OK, I think I came a little too strong in the meeting – blame it on production incident! This is going to be a long one...
I think I got a better handle of the original idea. So I think of it in 2 ways. First is the ease of use – easy to install/run aspect from automation expert side. And the second is the bank of dedicated machines that Mo’s group will be in charge of maintaining/running a pre-defined set of tests that will get triggered automatically with pushes and also they can run them in small chunks on demand against an environment of their choosing.
I believe that it would be ridiculously impossible to maintain these dedicated boxes if we let anybody try to “test-run” their newly written tests willy-nilly. In my opinion the testers of other groups should be writing their tests/adding on to the basic extensions/actors we created locally on their machines and then check in to Perforce when they’re done. Than after verifying that these tests are working as expected and decided that they are worthy of promoting to the set of tests that get ran with the automated push.
It seemed like we were all in agreement that it would be impossible to maintain the “lab” for “everybody else”. First and foremost we cannot know what kind of requirements they will have about the environment for their tests. Most basic – how many devices/accounts do they want the test to run against? So far all our examples were based on 1 device/test. So I’d recommend that the testers can still write the tests up to their expectations and then if we see this test to pass certain standards, then we can promote it to run with the automated push.
So in this case what would the “lab” look like? I don’t think we would need to split them up based on location. We just need to verify that they have access to the environments they are going to run against. Then I guess we’d have a separate box per environment such that if needed we can run the same set of tests concurrently against all environments.
Let’s figure this out with Angi before moving on to the next sprint.
Thursday, June 11, 2009
OK, I think I came a little too strong in the meeting – blame it on production incident! This is going to be a long one...
Friday, December 19, 2008
(If you want to get real information how to really interview, don't look anywhere else but http://www.joelonsoftware.com/articles/GuerrillaInterviewing3.html)
I happened to cover my team lead for an interview, and apparently our interview process is quite harsh. Harsh is not enough to explain - It was like trying to dodge bullets during a hurricane. If I was the intern, I would probably have flipped over the meeting table and run for the window!
Let me first explain to you how our interviews are structured. Depending on the candidates' experience and position they usually go through a minimum of two 45-minute interviews. You would think two interviews is very short, right? Well, each interview happens to have three people on the opposite side of the table. These three people are preferably from different teams. So you're interviewing three people all at once. That's quite a pressure if you're used to having 1-on-1 interviews.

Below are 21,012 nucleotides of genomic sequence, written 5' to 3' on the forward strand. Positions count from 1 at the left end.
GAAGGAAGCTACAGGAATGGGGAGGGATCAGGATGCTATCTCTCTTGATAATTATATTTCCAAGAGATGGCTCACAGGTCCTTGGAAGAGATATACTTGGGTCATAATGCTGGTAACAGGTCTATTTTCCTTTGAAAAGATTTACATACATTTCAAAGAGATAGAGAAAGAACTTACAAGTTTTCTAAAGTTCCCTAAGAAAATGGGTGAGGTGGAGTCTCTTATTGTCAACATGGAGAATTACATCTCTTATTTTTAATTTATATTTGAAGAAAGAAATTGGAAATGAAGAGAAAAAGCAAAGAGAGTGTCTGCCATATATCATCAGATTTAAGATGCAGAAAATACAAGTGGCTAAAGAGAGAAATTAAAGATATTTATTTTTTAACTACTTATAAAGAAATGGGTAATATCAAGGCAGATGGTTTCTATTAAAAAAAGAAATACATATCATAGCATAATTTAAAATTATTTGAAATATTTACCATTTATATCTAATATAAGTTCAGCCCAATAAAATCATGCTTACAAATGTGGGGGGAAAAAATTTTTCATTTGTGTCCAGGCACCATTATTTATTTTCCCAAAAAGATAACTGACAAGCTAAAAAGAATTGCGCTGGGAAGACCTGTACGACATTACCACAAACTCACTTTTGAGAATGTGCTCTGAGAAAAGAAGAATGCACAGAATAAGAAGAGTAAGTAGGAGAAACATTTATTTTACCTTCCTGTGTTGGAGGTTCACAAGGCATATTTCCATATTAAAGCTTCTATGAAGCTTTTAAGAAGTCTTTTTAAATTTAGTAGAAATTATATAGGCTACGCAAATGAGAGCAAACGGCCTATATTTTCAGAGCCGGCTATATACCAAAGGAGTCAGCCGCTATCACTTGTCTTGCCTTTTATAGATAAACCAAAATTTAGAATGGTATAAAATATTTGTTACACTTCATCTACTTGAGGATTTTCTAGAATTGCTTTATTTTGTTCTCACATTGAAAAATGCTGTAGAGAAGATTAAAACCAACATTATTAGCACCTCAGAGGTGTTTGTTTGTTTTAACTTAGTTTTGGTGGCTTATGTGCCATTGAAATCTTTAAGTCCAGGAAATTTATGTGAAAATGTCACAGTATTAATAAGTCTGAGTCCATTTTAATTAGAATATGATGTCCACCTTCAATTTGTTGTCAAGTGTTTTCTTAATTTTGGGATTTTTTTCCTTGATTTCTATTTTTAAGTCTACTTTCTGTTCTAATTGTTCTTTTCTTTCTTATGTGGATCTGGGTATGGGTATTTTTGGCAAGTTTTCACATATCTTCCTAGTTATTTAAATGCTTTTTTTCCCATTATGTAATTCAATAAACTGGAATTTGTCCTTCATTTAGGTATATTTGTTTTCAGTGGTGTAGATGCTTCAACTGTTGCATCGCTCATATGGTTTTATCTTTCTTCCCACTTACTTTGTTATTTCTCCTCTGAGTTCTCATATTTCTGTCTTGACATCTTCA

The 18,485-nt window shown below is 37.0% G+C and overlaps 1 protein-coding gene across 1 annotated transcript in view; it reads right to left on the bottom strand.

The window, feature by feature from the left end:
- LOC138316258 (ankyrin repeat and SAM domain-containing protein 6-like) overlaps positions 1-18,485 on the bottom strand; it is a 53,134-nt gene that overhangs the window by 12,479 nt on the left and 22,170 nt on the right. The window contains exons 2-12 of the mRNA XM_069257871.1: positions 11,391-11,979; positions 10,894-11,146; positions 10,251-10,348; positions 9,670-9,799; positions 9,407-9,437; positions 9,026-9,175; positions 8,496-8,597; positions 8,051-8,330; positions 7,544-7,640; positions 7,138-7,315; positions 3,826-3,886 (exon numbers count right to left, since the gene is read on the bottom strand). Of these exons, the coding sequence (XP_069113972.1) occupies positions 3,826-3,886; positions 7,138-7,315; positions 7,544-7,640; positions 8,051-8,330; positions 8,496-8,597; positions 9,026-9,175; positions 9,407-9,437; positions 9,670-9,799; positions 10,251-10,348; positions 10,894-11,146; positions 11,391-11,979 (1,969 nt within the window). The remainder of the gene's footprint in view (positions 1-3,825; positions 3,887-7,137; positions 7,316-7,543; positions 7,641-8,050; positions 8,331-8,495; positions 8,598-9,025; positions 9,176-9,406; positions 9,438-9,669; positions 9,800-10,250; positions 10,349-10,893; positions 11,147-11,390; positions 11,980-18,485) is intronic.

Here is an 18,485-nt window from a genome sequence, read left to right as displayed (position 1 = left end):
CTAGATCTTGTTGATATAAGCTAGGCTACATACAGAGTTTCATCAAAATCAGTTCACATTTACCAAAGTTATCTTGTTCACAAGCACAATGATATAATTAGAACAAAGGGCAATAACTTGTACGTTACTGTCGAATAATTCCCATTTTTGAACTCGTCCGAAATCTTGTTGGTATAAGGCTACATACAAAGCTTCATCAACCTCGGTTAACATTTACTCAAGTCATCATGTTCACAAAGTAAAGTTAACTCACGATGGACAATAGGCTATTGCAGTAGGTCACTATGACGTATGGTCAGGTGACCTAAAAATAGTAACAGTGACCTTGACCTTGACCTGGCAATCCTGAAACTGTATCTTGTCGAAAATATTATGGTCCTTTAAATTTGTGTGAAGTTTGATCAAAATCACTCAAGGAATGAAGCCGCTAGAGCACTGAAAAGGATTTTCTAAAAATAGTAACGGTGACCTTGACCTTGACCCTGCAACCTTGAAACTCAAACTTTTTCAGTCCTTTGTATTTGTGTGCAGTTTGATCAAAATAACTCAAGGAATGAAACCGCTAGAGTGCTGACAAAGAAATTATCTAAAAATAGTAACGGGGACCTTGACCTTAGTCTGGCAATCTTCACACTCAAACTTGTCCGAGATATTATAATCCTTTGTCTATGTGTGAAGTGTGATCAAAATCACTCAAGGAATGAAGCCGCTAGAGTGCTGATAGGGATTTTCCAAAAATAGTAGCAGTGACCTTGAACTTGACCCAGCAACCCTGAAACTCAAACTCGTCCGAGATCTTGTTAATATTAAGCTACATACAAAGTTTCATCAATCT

Interview started off with pretty straight forward questions that every CS student must be able to answer really easily:
- What is polymorphism?
- What is difference between method overloading and method overriding?
- What is a Reentrant Lock? How does it differ from a Semaphore?
- How do you select all columns from the Users table?
- What's the time complexity of Merge Sort? (This one really annoys me, I'd rather ask them to implement it first, and then tell me the answer based on their solution instead of directly answering it.)
- What's the difference between a regular inner class and a static inner class?
- Why should I choose StringBuffer over StringBuilder?
- What's the difference between Interface and Abstract Class?
- What is a Socket?
- How do web sites "remember" you? (Let me give you a hint, it's got nothing to do with IP or MAC addresses!)
- Which one performs better for parsing XML: DOM or SAX? (another hint, it's not DOM!)
- What is the difference between HTTP and TCP/IP?
Sure, these questions show us how much of a technical knowledge the candidate has, but tells us nothing about how smart or if he can get things done! After the first 10 minutes of total destruction, I was a little sad for the interviewee. To tell you the truth I even sympathised with the kid. I'd rather try to understand if he was a smart, capable and fast learner kid, so I stepped in; I have a couple of very simple questions that show us the candidate's knowledge of algorithms and problem solving skills. So I went with my favorite question:
"Write me a function that reverses a String."Takes, maybe, 2 minutes to answer this question on the board. Another 3 minutes to have a step-by-step testing exercise. Once the candidate is confident with the answer, I then ask them if they saw their bug - let them roll around in the mud for 5 minutes. This is especially fun if there is no bug - the good ones just go nuts trying to find their non-mistake.
What makes this my favorite question is if you have good candidates, then there is so little places where they'll mess up. If they can't even answer this question, you know they are a "No hire". Unfortunately even I can't make any exceptions if you can't answer a standard question.
Fun part is if the candidates go through this question like a breeze, you can easily extend the question to better measure them up: